35% of home loans in 2016 were to First Time Homebuyers. That being said, I wanted to go over some of the mistakes that I see these buyers making.
[My thoughts as inspired by CNBC 2014 article: 8 biggest mistakes first-time homebuyers make and garnered through my years of experience in the mortgage industry.]
1. They Don’t Count the Cost.
First Time Home Buyers have either rented or lived at home rent free. They do not understand the cost of home ownership with regard to Maintenance, Down Payment, Closing Cost, Insurance, and Taxes. In addition, the average young person is at their job for 2-4 years. When you amortize the closing costs over that time period, renting is the better option.
2. They buy into the belief that No Down Payment means they don’t need any money to buy a house.
Yes, there are 100% loans and Down Payment Grant programs out there to assist with down payment. USDA Guaranteed Rural Development, VA (Veterans Administration), and various local and state Grant programs, but all of them have criteria that needs to be met to qualify.
Closing costs, moving expenses, maintenance items the home is in need of, as well as purchasing a lawn mower, blinds, curtains and other items can quickly amount to thousands of dollars.
3. Buying a home Cost Money.
I council my First Time Home Buyers to save at least 5% of the purchase price of the home before even considering purchasing. Why? The minimum Down Payment requirement of an FHA Home loan is 3.5%. Closing Costs and Prepaids amount to about 3% of the loan amount, and can either be paid for by the seller or can be given as an interest rate credit by the lender. This allows the Buyer to get all the Closing Costs and Prepaids taken care of, and that leaves 1.5% for moving expenses and the other items I mentioned in Point #2 above.
4. They are not prepared to compete in Sellers’ Market.
At the time of writing of this article 01/05/2017, inventories are low in the First Time Home Buyers’ Market. This means that demand out strips supply and many all cash offers are being made. The First Time Home Buyer needs to be prepared to make a quick decision when making an offer and they need to be prepared financially.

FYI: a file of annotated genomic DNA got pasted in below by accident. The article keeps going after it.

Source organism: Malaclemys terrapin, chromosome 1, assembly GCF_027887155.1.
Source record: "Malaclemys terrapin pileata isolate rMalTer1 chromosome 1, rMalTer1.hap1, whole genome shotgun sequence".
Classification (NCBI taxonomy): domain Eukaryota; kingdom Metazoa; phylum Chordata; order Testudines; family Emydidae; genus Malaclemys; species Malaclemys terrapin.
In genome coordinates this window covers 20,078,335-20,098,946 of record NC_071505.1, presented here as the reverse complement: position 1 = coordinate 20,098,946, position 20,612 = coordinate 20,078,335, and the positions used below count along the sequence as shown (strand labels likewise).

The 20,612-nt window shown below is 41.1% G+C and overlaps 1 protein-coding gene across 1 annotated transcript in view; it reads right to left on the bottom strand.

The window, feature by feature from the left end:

Don’t just get pre-qualified for a home loan, give the lender all of your documents to get a thorough loan pre-qualification. That way, when the buyer is looking for a home, they can have an accurate pre-qualification letter from the lender in hand and know how the deal needs to be structured so that they will know their estimated payment and cash out of pocket to close in the price range that they are looking. (See “Why is it important to get Pre-Qualified for a Home Loan”)
5. They Put the Car before the Home.
One of the Key Indicators that we as Lenders look at when qualifying you for a home is Debt to Income Ratios (See “Liabilities and Debt to Income Ratios”)
First Time Home Buyers can have a tendency to go out and make big ticket item purchases like cars, motorcycles, and boats. While this works out in most budgets when they are living at home rent free or in an apartment with multiple roommates sharing expenses, this does not always work out for a home owner. (Read: Sex, Lies, and Overspending: Financial Infidelity)
6. They put too much faith in online information.
While many credit counselors and financial advisers advocate researching mortgages online—it’s a good place to check with the city or county where you want to buy to see if you qualify for products like VA loans and FHA loans—interviewing and working with lenders in person can greatly help demystify the lending process. The process can differ based on a buyer’s qualifications, how a mortgage company operates and current market economics.
Although half of borrowers claim to grasp basic loan terms and conditions, more than 2 out of every 5 bad experiences stem from misunderstandings over fees, terms and ownership costs, according to a recent survey by PricewaterhouseCoopers.
“Go to different places and talk to loan officers to get a feel for what the differences are between similar types of loans,” said ClearPoint’s Pierce, who suggests attending first-time home buying classes. “Sometimes a company won’t charge an origination fee, but then the interest rate is higher… and in some cases you can put many of the upfront costs—closing costs, title insurance—into the loan, which makes your balance larger.”
7. They put too much faith in home values online.
Zillow, Trulia, Realtor.com home values are at best a metric for the value of the home. Location, School District, housing availability, condition, lot features, and even home location/orientation can all contribute to the subtleties of a given market.
Let’s face it! A professional Realtor that has worked and lived in the market is going to understand value way better than any First Time Home Buyer can get from researching home pricing online. Use the services of a Real Estate Professional
There are other items that First Time Home Buyers have a tendency to overlook, but I believe these are the most critical. Some of the information that I used in this article can be read in the article “8 biggest mistake first-time homebuyers make”
So, here is my advice to the First Time Homebuyer:
* Work with a Realtor – the education that you gave yourself online does not make you as much of an expert as an experienced Real Estate Professional that is familiar with the market you are wishing to purchase in.
* Work with a Local Mortgage Broker – Mortgage Brokers have some of the most experienced and talented loan officers. They can provide you with a solid loan pre-qualification letter and help structure the loan to match your payment, cash out of pocket, and loan program.
Hope this saves the reader time, energy, aggravation and money!
Managing Partner, Options Mortgage Services